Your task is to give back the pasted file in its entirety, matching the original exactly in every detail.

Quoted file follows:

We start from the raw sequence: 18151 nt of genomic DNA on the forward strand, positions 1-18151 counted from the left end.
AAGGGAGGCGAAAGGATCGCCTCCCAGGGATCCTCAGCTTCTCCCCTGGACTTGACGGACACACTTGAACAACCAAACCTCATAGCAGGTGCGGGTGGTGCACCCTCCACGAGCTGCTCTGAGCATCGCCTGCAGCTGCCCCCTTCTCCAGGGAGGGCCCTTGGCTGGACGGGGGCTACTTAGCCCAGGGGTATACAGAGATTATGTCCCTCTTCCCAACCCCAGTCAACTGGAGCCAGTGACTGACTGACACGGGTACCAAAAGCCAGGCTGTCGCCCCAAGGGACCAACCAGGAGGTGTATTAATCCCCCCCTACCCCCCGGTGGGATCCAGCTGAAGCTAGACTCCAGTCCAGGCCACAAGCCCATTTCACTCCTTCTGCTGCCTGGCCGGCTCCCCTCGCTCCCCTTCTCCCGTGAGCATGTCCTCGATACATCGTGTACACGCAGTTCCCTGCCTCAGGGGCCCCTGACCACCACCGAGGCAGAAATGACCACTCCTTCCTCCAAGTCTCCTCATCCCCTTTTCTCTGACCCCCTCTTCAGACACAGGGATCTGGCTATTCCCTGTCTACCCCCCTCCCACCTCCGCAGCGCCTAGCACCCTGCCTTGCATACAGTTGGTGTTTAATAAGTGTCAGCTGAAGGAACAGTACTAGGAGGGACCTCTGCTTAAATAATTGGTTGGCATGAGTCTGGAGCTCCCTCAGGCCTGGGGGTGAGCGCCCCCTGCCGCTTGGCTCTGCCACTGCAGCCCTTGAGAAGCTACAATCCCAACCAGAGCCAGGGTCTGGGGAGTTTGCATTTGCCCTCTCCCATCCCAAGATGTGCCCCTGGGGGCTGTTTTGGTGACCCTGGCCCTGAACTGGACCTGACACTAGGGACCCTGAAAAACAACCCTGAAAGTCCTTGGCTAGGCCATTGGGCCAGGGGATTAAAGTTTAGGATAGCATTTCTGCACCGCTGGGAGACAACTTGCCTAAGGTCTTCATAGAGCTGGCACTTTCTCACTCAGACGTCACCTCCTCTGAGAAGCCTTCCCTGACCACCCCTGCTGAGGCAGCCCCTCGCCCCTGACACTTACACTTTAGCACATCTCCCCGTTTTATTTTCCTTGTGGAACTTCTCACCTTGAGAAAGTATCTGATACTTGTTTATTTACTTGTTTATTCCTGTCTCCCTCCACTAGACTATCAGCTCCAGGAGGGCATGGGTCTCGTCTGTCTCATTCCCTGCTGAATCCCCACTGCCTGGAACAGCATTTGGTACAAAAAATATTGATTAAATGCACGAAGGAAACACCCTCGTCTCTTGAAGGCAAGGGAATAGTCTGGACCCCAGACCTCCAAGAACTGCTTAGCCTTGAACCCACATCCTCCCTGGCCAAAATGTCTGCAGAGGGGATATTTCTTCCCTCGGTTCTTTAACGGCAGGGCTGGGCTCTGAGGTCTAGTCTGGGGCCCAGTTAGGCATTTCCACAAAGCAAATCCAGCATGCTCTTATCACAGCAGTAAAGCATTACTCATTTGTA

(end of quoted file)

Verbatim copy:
We start from the raw sequence: 18151 nt of genomic DNA on the forward strand, positions 1-18151 counted from the left end.
AAGGGAGGCGAAAGGATCGCCTCCCAGGGATCCTCAGCTTCTCCCCTGGACTTGACGGACACACTTGAACAACCAAACCTCATAGCAGGTGCGGGTGGTGCACCCTCCACGAGCTGCTCTGAGCATCGCCTGCAGCTGCCCCCTTCTCCAGGGAGGGCCCTTGGCTGGACGGGGGCTACTTAGCCCAGGGGTATACAGAGATTATGTCCCTCTTCCCAACCCCAGTCAACTGGAGCCAGTGACTGACTGACACGGGTACCAAAAGCCAGGCTGTCGCCCCAAGGGACCAACCAGGAGGTGTATTAATCCCCCCCTACCCCCCGGTGGGATCCAGCTGAAGCTAGACTCCAGTCCAGGCCACAAGCCCATTTCACTCCTTCTGCTGCCTGGCCGGCTCCCCTCGCTCCCCTTCTCCCGTGAGCATGTCCTCGATACATCGTGTACACGCAGTTCCCTGCCTCAGGGGCCCCTGACCACCACCGAGGCAGAAATGACCACTCCTTCCTCCAAGTCTCCTCATCCCCTTTTCTCTGACCCCCTCTTCAGACACAGGGATCTGGCTATTCCCTGTCTACCCCCCTCCCACCTCCGCAGCGCCTAGCACCCTGCCTTGCATACAGTTGGTGTTTAATAAGTGTCAGCTGAAGGAACAGTACTAGGAGGGACCTCTGCTTAAATAATTGGTTGGCATGAGTCTGGAGCTCCCTCAGGCCTGGGGGTGAGCGCCCCCTGCCGCTTGGCTCTGCCACTGCAGCCCTTGAGAAGCTACAATCCCAACCAGAGCCAGGGTCTGGGGAGTTTGCATTTGCCCTCTCCCATCCCAAGATGTGCCCCTGGGGGCTGTTTTGGTGACCCTGGCCCTGAACTGGACCTGACACTAGGGACCCTGAAAAACAACCCTGAAAGTCCTTGGCTAGGCCATTGGGCCAGGGGATTAAAGTTTAGGATAGCATTTCTGCACCGCTGGGAGACAACTTGCCTAAGGTCTTCATAGAGCTGGCACTTTCTCACTCAGACGTCACCTCCTCTGAGAAGCCTTCCCTGACCACCCCTGCTGAGGCAGCCCCTCGCCCCTGACACTTACACTTTAGCACATCTCCCCGTTTTATTTTCCTTGTGGAACTTCTCACCTTGAGAAAGTATCTGATACTTGTTTATTTACTTGTTTATTCCTGTCTCCCTCCACTAGACTATCAGCTCCAGGAGGGCATGGGTCTCGTCTGTCTCATTCCCTGCTGAATCCCCACTGCCTGGAACAGCATTTGGTACAAAAAATATTGATTAAATGCACGAAGGAAACACCCTCGTCTCTTGAAGGCAAGGGAATAGTCTGGACCCCAGACCTCCAAGAACTGCTTAGCCTTGAACCCACATCCTCCCTGGCCAAAATGTCTGCAGAGGGGATATTTCTTCCCTCGGTTCTTTAACGGCAGGGCTGGGCTCTGAGGTCTAGTCTGGGGCCCAGTTAGGCATTTCCACAAAGCAAATCCAGCATGCTCTTATCACAGCAGTAAAGCATTACTCATTTGTA